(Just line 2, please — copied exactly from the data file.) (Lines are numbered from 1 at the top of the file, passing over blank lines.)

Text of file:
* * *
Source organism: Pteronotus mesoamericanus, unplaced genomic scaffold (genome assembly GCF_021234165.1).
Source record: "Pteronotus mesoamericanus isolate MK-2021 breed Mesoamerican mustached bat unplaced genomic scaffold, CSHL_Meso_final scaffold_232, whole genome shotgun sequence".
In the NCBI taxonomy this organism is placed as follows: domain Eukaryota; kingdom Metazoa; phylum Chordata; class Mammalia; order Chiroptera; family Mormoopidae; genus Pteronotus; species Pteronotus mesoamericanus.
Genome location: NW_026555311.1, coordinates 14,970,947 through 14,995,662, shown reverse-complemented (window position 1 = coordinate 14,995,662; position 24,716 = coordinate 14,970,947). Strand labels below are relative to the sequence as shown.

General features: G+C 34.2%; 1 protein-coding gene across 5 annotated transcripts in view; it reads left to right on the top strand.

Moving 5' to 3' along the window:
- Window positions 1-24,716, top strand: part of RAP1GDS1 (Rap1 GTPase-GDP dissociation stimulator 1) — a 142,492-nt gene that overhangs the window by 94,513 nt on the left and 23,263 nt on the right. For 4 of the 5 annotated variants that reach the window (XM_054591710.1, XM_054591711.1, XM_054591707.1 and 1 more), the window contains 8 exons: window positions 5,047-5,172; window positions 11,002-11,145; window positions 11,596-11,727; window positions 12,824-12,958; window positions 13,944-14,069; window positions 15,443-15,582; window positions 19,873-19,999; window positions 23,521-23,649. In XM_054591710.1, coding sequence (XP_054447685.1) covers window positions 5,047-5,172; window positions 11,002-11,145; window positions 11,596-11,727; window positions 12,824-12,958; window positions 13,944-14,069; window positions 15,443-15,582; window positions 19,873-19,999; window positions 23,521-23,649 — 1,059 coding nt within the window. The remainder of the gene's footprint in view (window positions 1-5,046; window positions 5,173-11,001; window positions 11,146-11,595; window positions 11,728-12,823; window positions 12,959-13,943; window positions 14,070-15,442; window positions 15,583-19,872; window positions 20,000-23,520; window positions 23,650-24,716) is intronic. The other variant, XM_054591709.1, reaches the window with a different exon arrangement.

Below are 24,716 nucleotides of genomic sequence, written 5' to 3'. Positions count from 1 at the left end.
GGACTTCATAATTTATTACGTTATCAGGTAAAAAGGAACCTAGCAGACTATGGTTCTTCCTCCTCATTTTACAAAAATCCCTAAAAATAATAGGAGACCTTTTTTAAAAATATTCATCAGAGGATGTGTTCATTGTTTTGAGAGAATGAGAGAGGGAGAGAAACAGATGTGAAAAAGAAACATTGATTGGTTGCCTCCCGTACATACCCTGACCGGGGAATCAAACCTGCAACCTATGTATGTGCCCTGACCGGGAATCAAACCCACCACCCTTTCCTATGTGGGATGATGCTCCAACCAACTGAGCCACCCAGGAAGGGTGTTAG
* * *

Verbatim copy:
Source record: "Pteronotus mesoamericanus isolate MK-2021 breed Mesoamerican mustached bat unplaced genomic scaffold, CSHL_Meso_final scaffold_232, whole genome shotgun sequence".